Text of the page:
ZRX1200 Mobil 1 10w40 4T, 5001 miles

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Jun 5, 2013
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Colorado, USA
Here we go again! Aluminum is still up, haven't done any work on the clutch with respect to seeing if it is the clutch basket that is causing it. No oil use, no issues otherwise so I will stick with it being a clutch basket.

Iron has typically been up, a tad higher this time. My instinct says it's the cams. I've transplanted ZZR1200 cams into this bike, and they have a known issue with respect to pitting on the intake side (even in the donor ZZR1200 bike itself). I had the valve cover off for a check/adjustment last summer and the intake lobes are ever slowly showing more pitting. Exhaust cam is fine. Rockers are smooth as a babies butt, as are the lobes other than the pitting indentations.

The ZRX sprays cam lobes from the rocker itself (no oiling holes in the lobes). Intake side sprays oil on the lobe as it begins rotation after contact with the rockers. Exhaust side sprays oil at the end of rotation right before contact with the rocker. This has been part of the speculation for the intake cam wear combined with metallurgy.

Copper is fairly consistent in my opinion as well, this engine has always had it. Any thoughts?

Viscosity is lower, even with a high flashpoint. A query/thought to the collective... last summer a wire in the harness to the stick coils shorted. I was 20 miles from home running on only two cylinders, and felt if I stopped it might not start back up. I was pretty sure what happened based on the feel of the bike, and it was confirmed when I found the wire rubbed. For 20 miles I ran in a lower gear at a higher RPM to get home and wonder if the fuel the bike ingested for those 20 miles in the inactive cylinders would affect viscosity long-term, even though fuel content was low and flashpoint was high at time of the analysis. Because viscosity has not been this low on the last three changes with 10W40 4T (and lower flashpoints) makes me think shearing wouldn't be the issue. The past two analysis have been 10w40 4T, previous to those two it was one run of 20w50 VTwin, before that (4603 mile OCI) was the first analysis of 10w40 4T.


Enjoy!


EAF5886C-7EF5-4927-92E5-1984CE7061BF.jpeg
 
if the flash is truly 430 then you have NO fuel.
sure its not 68.28 to be in grade, but i doubt it ever will be on a 5k sample with 10w40

lets look at just the "supposed" real numbers
alum is either that clutch basket or piston skirt

iron could be rings but most likely its tranny gears

copper up without tin or lead is interesting. only place i can think of that without the others is a crush washer

actually if you look at silicon....is that gaskets or is that sand? which would be more likely to explain a tiny bit the iron and alum

look at the fingers on the clutch basket...otherwise no need to worry...its a very good report for 5k on a big ninja ;)
 
Thanks, sunruh. The bike runs pod filters vs an airbox, so IMO the silicon has been present in higher amounts than other uoa's I see on the forum, but less than others. Yes, the type of silicon could help explain the alum. But my instinct says it's the clutch basket as was pointed out in my other UOA's. As well, I had the head off last summer and used copper sealant spray on the head gasket when reinstalled and also some silicone sealer around the ignition rotor cover as I need to take that off to reset the cams. Those could both contribute to higher copper and silicon. Previously I hadn't thought about the copper but I bet that's where a contributing factor is from. Also had to head off at the end of the 3200 mile OCI when the first copper "increase" occurred. A new head gasket had been on for only 5000 miles at that point (from installing ZZR1200 pistons, made it 11.0:1) then installed true high comp (12.5:1) pistons, so I reused it at that point as well. I've had really good success with that copper spray so I've saved close to 100 bucks a pop on the head gasket and it's worked fine.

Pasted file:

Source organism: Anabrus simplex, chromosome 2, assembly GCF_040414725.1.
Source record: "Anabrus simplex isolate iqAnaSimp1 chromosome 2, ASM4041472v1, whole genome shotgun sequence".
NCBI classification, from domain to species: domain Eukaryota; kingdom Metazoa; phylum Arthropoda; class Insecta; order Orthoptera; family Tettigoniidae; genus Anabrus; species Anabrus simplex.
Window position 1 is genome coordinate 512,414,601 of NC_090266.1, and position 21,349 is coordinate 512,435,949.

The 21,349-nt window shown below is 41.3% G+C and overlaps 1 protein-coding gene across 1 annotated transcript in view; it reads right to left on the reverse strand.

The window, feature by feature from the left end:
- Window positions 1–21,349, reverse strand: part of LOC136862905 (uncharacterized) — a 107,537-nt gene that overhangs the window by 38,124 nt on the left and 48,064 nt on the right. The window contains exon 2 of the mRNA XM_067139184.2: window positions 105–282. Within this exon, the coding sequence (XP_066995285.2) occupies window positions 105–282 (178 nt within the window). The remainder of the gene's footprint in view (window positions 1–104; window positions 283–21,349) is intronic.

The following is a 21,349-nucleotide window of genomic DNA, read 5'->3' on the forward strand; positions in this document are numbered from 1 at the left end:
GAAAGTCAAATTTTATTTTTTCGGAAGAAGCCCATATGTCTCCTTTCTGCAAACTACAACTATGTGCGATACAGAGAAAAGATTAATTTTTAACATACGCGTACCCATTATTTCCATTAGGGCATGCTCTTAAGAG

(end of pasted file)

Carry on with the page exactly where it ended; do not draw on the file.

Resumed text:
Fuel has always been low, so that isn't surprising.
 
copper spray and silicon sealer would explain both ... even just a tiny bit would easily bump those number in the uoa.
so all thats left is the alum and we both agree it is probably the clutch basket ... so
 
copper spray and silicon sealer would explain both ... even just a tiny bit would easily bump those number in the uoa.
so all thats left is the alum and we both agree it is probably the clutch basket ... so
Lol, I should forget the oil analysis next time around, put the 30 bucks into a tank and a half of gas.

But damm, changed to Redline 20w50 this time around because I bought the stuff a while back and it's gotta get used sometime... Going to have to send the sample in. Just can't help myself.
 
Yes in 5000 miles. That would be correct, as has been the status quo for this bike over the last 20,000 miles. FWIW, Kawasaki has a 5000 mile OCI spec'd for the ZRX1200. As I re-read my post I see it may have sounded like doing a sample sooner.
 
Here we go again! Aluminum is still up, haven't done any work on the clutch with respect to seeing if it is the clutch basket that is causing it. No oil use, no issues otherwise so I will stick with it being a clutch basket.

Iron has typically been up, a tad higher this time. My instinct says it's the cams. I've transplanted ZZR1200 cams into this bike, and they have a known issue with respect to pitting on the intake side (even in the donor ZZR1200 bike itself). I had the valve cover off for a check/adjustment last summer and the intake lobes are ever slowly showing more pitting. Exhaust cam is fine. Rockers are smooth as a babies butt, as are the lobes other than the pitting indentations.